Friday, March 25, 2011

Thoughts and quotes: Selection by J.Z. Colby

Selection (NEBADOR, #3)Selection by J.Z. Colby

My rating: 3 of 5 stars

“We will often get to do wonderful things.” (page 281)

Selection is the third book of Nebador series where we read an important passage in the life of Ilika’s students: he decides about who will become his ship’s crew. The choice comes without many troubles, because it is expected so by the students.

The Ilika’s ‘brand new’ crew stops learning pedibus scarpantibus and the sky becomes the classroom.

“The whole universe is like a huge college, and everyone is always learning new things.” (page 77)

So from the sky comes the northern light or aurora borealis teaching to the students an universal law: humankind as infinitesimal part of the universe, although wonderful things are waiting for us.

Eventually a mention to Tera, the donkey: “Tera’s heart beat a little faster deep in her chest from all the attention and kind words. She sensed that some kind of change was about to happen to her people, but didn’t know what or why. However, she clearly felt drops of water fall onto her thin summer coat during that hour, and knew it wasn’t raining.” (page 150)

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Thoughts and quotes: tHE sHADOW oVER iNNSMOUTH AND tHE hAUNTER OF tHE dARK by H.P. Lovecraft

The Call of Cthulhu and Other Weird Stories:
by Howard Phillips Lovecraft
Penguin Classics (1999), Paperback, 448 pages

The Shadow Over Innsmouth (November - December 1931) tells of the village of Innsmouth, where lives a hybrid race: half-human and half-fish/frog. Lovecraft resumes Dagon’s myth of the god fish.
The narrator arriving by bus at Innsmouth is facing a deserted city and mostly in ruins. The Innsmouth’s people are fish-like head: the so called ‘Innsmouth look’.
The only normal person is the grocery’s clerk, who informs the narrator about the city and a man, named Zadok Allen, who is known as a good source of information.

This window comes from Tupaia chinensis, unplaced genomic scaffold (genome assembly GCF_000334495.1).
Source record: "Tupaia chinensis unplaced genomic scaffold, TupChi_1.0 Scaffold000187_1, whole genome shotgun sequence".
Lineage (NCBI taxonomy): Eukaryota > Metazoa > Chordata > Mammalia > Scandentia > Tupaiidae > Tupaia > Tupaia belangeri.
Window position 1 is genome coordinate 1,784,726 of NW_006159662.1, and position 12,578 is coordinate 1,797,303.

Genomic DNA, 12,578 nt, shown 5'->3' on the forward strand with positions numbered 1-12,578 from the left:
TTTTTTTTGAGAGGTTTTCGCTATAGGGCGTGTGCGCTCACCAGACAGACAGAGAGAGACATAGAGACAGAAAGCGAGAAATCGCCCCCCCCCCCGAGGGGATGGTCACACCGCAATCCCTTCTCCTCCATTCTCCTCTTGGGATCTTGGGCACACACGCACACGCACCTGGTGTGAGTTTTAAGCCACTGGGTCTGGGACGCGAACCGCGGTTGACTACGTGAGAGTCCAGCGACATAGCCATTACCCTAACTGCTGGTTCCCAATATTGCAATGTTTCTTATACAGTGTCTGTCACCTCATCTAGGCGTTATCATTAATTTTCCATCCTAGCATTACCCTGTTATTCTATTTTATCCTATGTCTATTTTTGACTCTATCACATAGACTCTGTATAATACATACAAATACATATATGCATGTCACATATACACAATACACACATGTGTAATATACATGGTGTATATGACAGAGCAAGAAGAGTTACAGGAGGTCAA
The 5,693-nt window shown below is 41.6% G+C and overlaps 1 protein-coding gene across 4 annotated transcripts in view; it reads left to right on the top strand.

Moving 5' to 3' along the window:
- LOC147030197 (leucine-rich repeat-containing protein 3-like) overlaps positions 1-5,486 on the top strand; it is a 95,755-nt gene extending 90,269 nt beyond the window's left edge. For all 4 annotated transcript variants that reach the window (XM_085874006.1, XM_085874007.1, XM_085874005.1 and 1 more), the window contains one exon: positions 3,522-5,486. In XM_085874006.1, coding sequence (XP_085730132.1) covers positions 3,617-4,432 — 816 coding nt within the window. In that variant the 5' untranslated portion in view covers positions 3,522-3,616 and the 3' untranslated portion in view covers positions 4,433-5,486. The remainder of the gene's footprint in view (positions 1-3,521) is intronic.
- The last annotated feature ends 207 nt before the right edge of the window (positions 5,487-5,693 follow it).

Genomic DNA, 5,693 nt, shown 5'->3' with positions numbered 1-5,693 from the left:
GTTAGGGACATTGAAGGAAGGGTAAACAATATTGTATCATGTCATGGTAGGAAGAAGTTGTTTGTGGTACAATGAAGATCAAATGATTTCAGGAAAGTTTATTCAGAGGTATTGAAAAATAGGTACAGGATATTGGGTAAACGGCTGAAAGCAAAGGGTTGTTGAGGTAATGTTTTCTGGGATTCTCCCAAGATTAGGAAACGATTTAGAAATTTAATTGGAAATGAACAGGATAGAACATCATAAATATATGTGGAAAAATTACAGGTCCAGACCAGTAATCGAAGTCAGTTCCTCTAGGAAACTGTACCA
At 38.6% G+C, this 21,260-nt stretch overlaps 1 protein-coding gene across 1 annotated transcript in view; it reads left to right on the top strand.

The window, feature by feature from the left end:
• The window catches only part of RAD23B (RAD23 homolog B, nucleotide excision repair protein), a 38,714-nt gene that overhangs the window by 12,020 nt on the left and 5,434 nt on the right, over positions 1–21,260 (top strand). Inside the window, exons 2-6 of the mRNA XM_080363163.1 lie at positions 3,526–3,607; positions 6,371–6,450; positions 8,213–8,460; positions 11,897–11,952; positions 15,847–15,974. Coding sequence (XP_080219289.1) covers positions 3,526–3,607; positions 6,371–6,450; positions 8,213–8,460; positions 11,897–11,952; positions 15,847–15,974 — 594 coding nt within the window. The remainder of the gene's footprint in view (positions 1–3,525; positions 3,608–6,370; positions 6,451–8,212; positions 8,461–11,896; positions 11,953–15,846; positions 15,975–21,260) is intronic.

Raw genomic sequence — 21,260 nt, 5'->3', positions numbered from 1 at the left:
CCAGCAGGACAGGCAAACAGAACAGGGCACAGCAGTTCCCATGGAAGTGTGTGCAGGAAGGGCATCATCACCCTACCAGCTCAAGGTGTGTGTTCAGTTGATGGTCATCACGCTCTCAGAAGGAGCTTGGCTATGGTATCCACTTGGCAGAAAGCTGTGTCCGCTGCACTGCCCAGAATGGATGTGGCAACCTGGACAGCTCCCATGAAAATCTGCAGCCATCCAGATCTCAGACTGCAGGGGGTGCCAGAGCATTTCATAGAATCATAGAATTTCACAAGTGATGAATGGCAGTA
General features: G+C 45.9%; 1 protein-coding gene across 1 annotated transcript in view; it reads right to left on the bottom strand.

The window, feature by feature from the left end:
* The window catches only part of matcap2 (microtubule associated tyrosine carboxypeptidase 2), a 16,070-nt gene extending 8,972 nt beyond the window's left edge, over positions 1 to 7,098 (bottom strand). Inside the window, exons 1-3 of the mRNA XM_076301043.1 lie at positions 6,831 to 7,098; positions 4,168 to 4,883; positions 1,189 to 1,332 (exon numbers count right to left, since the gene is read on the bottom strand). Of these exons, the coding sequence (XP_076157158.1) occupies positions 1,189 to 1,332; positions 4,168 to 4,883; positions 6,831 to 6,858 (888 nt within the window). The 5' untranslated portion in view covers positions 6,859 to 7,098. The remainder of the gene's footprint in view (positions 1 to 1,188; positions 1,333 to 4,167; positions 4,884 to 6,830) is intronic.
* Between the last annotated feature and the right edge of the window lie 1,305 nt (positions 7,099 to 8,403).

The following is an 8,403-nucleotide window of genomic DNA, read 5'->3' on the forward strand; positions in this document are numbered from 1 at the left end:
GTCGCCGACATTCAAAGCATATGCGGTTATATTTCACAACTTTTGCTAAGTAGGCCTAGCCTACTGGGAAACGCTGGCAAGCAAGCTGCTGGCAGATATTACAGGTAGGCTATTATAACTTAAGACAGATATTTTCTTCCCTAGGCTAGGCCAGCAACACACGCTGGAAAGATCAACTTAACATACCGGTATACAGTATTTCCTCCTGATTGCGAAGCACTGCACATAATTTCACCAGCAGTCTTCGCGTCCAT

Zadok tells to the narrator a story of fish-frog men, they live beneath the sea. These men, called the Deep Ones, help the humans bringing them fish and jewelry in exchange of human sacrifices.

Zadok Allen: "Hey, yew, why dun't ye say somethin'? Haow'd ye like to he livin' in a taown like this, with everything a-rottin' an' dyin', an' boarded-up monsters crawlin' an' bleatin' an' barkin' an' hoppin' araoun' black cellars an' attics every way ye turn? Hey? Haow'd ye like to hear the haowlin' night arter night from the churches an' Order o' Dagon Hall, an' know what's doin' part o' the haowlin'? Haow'd ye like to hear what comes from that awful reef every May-Eve an' Hallowmass? Hey? Think the old man's crazy, eh? Wal, Sir, let me tell ye that ain't the wust!" (page 306)

The narrator is forced to spend the night in Innsmouth, and during the night he hears people talking and forcing his room’s door; he manages to escape from a window.

After some time from the nightmare in Innsmouth, the narrator starts researches into his family tree, discovering …

“In the winter of 1930-31, however, the dreams began. … Great watery spaces opened out before me, and I seemed to wander through titanic sunken porticos and labyrinths of weedy Cyclopean walls with grotesque fishes as my companions …
I was one with them …” (page 333)


The Haunter of the Dark (November 1935) is a short story of the Cthulhu Mythos. The Haunter is an entity living in a church, and it is described as an incarnation of Nyarlathotep (a malign deity in the Cthulhu Mythos).
An ancient artifact, known as Shining Trapezohedron, is used to summon a being from the depth of time and space.
Professor Enoch Bowen discovered the Shining Trapezohedron in Egyptian ruins, although made of alien material.
Members of the Shining Trapezohedron’s cult awaken the Haunter of the Dark by gazing into the glowing crystal.

“Before his eyes a kaleidoscopic range of phantasmal images played, … the thought of ancient legends of Ultimate Chaos, …” (page 354)

Nyarlathotep comes from the chaos, and he shows other worlds, and the secrets of arcane knowledge.

“I am on this planet.” (page 359) (maybe!)

Friday, March 4, 2011

Nightmare AlleyNightmare Alley by William Lindsay Gresham

My rating: 5 of 5 stars

“... we come like a breath of wind over the fields of morning.

We go like a lamp flame caught by a blast from a darkened window.

In between we journey from table to table, from bottle to bottle, from bed to bed.

We suck, we chew, we swallow, we lick, we try to mash life into us like an am-am-amoeba …” (page 242-3)

Nightmare Alley (1946) is set in a carny where Stan Carlisle works.